[29] I also note that the Hearing Officer did not determine the identities of the partners at the time of the Split, or determine the dispute of whether the Claimant left the Group which continued with the Second Defendant or the Second Defendant left the Group which continued with the Claimant. In either case, however, as a matter of law, the partnership which existed immediately before the Split would have dissolved as a result of the Split."

Determining the Application
The judge reviewed the authorities on res judicata, issue estoppel and Henderson v Henderson  (1843) 3 Hare 100, 115,   It was common ground that there could be no cause of action or issue estoppel from the opposition proceeding.   Her Honour also decided that there could be no cause of action estoppel from the invalidity proceedings.   However, she was satisfied that there had arisen from the invalidation proceedings issue estoppel such that both parties were estopped from denying the findings of the hearing officer in relation to the opposition and invalidity proceedings. It would be an abuse of process: to relitigate matters that had been fully litigated before the hearing officer.

The only point upon which the hearing officer had not made a finding was the use of the LOVE INJECTION and LUV INJECTION signs but Judge Melissa Clarke held that she could determine that issue under Part 24.

The Decision
Her Honour struck out the defence to the claims for passing off in respect of LOVE INJECTION SOUND and LUV INJECTION SOUND and gave summary judgment on the LOVE INJECTION and LUV INJECTION signs.   She cancelled the registration of the invalidated trade mark on the ground that it remained an instrument of fraud in the hands of the second defendant.  She also struck out the counterclaim.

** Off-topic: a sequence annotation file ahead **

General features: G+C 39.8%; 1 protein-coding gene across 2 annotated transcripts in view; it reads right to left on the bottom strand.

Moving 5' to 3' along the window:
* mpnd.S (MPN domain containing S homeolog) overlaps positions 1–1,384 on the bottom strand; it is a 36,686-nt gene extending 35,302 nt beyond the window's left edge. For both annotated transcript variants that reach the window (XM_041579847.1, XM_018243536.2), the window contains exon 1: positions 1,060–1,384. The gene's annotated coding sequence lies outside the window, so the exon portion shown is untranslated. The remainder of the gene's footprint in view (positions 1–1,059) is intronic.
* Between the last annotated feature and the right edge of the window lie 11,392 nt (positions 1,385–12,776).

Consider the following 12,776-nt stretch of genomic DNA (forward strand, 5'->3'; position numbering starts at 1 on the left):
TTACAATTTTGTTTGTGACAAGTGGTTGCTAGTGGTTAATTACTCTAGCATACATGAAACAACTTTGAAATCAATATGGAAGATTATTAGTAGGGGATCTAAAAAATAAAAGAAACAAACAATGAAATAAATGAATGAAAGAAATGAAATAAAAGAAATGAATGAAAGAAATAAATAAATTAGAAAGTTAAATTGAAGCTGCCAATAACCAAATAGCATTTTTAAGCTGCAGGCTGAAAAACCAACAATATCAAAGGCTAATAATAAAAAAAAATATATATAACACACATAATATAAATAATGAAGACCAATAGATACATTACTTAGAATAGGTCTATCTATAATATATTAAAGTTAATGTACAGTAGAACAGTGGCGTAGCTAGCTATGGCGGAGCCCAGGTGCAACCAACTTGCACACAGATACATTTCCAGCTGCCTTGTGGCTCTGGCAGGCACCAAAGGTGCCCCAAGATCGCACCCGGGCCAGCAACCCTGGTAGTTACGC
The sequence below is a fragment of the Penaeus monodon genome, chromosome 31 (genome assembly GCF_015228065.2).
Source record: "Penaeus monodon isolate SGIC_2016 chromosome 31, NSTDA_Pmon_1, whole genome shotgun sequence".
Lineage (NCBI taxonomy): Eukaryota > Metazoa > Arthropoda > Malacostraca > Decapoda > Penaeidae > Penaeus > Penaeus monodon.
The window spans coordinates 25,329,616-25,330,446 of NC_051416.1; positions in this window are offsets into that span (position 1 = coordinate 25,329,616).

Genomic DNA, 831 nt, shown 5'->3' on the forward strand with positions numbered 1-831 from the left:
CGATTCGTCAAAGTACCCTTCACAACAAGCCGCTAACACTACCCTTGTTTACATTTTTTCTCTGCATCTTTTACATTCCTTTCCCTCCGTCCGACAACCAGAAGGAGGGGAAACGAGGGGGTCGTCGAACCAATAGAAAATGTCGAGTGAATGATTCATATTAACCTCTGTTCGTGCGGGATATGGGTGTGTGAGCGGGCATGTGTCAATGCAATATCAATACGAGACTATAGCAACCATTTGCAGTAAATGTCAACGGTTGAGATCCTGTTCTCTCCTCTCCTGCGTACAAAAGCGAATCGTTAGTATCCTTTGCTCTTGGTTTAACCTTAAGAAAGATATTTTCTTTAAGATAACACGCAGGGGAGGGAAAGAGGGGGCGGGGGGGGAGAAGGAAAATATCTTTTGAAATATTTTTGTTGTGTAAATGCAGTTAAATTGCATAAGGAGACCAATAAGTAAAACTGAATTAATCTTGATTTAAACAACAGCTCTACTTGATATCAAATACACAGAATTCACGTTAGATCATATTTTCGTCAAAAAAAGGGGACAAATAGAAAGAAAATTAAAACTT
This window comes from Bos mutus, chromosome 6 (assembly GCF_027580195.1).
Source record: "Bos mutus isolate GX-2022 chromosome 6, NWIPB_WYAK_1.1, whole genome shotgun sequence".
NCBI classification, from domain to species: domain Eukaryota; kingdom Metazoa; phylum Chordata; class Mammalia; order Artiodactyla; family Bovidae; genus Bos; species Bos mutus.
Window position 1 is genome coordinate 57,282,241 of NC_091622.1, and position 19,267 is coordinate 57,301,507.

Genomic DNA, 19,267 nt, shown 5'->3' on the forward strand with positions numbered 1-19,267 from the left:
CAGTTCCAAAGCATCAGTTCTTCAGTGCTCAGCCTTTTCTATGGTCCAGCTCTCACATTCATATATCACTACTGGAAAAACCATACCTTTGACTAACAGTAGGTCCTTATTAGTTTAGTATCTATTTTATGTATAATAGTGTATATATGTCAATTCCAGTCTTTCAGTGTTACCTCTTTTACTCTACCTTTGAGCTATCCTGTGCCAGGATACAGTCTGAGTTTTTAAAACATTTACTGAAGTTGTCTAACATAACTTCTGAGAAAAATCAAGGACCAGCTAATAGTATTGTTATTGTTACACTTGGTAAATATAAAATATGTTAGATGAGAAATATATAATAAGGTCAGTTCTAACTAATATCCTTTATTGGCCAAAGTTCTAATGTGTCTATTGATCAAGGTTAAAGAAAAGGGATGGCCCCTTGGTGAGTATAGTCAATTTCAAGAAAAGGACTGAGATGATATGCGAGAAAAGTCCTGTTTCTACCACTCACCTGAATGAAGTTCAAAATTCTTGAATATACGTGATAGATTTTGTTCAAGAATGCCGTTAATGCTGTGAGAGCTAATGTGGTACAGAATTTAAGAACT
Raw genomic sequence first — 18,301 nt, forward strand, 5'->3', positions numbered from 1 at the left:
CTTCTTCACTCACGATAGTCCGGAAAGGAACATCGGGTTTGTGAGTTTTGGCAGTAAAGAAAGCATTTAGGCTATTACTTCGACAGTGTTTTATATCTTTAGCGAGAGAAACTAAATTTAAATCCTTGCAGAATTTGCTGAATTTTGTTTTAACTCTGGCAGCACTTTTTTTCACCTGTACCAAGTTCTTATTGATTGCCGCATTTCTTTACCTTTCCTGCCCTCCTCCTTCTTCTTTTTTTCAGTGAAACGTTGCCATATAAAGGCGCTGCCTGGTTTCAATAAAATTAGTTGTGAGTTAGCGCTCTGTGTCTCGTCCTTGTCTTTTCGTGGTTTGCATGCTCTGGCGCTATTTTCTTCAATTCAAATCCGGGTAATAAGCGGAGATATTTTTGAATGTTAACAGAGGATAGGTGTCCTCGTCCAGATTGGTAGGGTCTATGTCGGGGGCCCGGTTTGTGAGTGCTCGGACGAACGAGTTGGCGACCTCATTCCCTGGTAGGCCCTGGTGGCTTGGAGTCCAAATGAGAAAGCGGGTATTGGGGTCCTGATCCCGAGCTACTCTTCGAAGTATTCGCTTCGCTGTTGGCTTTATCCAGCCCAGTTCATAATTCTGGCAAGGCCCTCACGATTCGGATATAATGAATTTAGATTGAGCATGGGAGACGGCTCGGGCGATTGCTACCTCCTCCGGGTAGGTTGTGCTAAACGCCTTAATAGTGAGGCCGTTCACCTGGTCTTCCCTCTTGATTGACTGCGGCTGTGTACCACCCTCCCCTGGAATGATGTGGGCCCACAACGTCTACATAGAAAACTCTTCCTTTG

Further Proceedings
In striking out the defence to passing off and the counterclaim he judge did not dispose of the whole action.   She substituted a new list of issues for the ones for the one annexed to the case management directions of 6 March 2020,  These included: 
  • to whom did the goodwill in the name LOVE INJECTION or LUV INJECTION belong after the claimant and second defendant parted company;
  • whether the second defendant or the claimant were the successors to the original band and whether the other had formed a new group;
  • whether the second defendant's use of recordings of previous performances of the band before separation amounted to passing off;
  • whether wither party had suffered damage from misrepresentations by the other;
  • whether the affairs of the partnership should be wound up;
  • did the second defendant abandon any claim to the name and goodwill of the group when he parted company with the claimant, and
  • whether the invalidated trade mark should be transferred to the claimant.
Further Information
Anyone wishing to discuss this article or the issues raised in it should call my clerk Stephen on 07986 948267 or send me a message through my contact page.